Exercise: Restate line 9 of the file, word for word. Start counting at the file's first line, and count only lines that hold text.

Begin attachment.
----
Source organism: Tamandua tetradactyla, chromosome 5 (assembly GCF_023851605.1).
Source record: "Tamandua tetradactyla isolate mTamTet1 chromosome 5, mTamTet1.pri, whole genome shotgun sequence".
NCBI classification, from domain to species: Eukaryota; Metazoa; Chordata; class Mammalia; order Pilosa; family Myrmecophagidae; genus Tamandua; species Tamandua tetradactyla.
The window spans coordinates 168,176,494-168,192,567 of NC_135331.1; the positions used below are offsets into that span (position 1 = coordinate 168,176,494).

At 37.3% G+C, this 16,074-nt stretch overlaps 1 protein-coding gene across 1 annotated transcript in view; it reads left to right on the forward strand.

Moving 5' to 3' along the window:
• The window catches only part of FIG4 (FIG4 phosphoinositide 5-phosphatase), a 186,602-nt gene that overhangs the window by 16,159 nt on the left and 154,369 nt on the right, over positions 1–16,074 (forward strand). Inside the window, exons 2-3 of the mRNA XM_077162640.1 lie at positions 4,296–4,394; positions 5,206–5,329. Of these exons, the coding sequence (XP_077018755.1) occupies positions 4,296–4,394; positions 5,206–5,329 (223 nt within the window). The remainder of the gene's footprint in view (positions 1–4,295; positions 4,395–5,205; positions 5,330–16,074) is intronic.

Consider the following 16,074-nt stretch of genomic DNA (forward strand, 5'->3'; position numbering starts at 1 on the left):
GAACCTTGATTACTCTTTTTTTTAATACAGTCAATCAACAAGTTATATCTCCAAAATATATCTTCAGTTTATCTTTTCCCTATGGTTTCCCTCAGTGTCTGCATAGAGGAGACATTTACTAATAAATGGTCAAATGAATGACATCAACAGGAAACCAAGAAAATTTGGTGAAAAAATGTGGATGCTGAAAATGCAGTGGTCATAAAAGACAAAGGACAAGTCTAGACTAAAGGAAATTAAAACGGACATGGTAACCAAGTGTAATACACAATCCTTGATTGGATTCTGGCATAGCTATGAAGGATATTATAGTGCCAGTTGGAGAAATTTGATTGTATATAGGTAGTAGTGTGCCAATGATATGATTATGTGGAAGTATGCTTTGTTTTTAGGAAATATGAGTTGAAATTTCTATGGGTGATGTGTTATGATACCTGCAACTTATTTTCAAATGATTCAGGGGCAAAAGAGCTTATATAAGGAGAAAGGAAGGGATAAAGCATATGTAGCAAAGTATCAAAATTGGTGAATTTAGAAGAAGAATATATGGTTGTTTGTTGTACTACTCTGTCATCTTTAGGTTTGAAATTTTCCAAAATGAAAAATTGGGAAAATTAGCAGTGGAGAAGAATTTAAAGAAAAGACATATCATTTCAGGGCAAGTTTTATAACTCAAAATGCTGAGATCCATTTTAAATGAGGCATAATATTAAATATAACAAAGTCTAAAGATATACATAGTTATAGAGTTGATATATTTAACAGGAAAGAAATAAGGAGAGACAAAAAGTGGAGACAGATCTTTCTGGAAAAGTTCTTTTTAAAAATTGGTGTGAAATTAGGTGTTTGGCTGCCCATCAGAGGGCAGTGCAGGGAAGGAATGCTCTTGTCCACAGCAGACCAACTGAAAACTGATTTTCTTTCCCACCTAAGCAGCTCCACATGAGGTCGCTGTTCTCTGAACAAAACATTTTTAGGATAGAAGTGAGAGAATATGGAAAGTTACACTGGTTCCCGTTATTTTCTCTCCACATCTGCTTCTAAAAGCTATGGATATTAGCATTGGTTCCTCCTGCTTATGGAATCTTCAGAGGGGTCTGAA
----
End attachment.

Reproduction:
GAACCTTGATTACTCTTTTTTTTAATACAGTCAATCAACAAGTTATATCTCCAAAATATATCTTCAGTTTATCTTTTCCCTATGGTTTCCCTCAGTGTCTGCATAGAGGAGACATTTACTAATAAATGGTCAAATGAATGACATCAACAGGAAACCAAGAAAATTTGGTGAAAAAATGTGGATGCTGAAAATGCAGTGGTCATAAAAGACAAAGGACAAGTCTAGACTAAAGGAAATTAAAACGGACATGGTAACCAAGTGTAATACACAATCCTTGATTGGATTCTGGCATAGCTATGAAGGATATTATAGTGCCAGTTGGAGAAATTTGATTGTATATAGGTAGTAGTGTGCCAATGATATGATTATGTGGAAGTATGCTTTGTTTTTAGGAAATATGAGTTGAAATTTCTATGGGTGATGTGTTATGATACCTGCAACTTATTTTCAAATGATTCAGGGGCAAAAGAGCTTATATAAGGAGAAAGGAAGGGATAAAGCATATGTAGCAAAGTATCAAAATTGGTGAATTTAGAAGAAGAATATATGGTTGTTTGTTGTACTACTCTGTCATCTTTAGGTTTGAAATTTTCCAAAATGAAAAATTGGGAAAATTAGCAGTGGAGAAGAATTTAAAGAAAAGACATATCATTTCAGGGCAAGTTTTATAACTCAAAATGCTGAGATCCATTTTAAATGAGGCATAATATTAAATATAACAAAGTCTAAAGATATACATAGTTATAGAGTTGATATATTTAACAGGAAAGAAATAAGGAGAGACAAAAAGTGGAGACAGATCTTTCTGGAAAAGTTCTTTTTAAAAATTGGTGTGAAATTAGGTGTTTGGCTGCCCATCAGAGGGCAGTGCAGGGAAGGAATGCTCTTGTCCACAGCAGACCAACTGAAAACTGATTTTCTTTCCCACCTAAGCAGCTCCACATGAGGTCGCTGTTCTCTGAACAAAACATTTTTAGGATAGAAGTGAGAGAATATGGAAAGTTACACTGGTTCCCGTTATTTTCTCTCCACATCTGCTTCTAAAAGCTATGGATATTAGCATTGGTTCCTCCTGCTTATGGAATCTTCAGAGGGGTCTGAA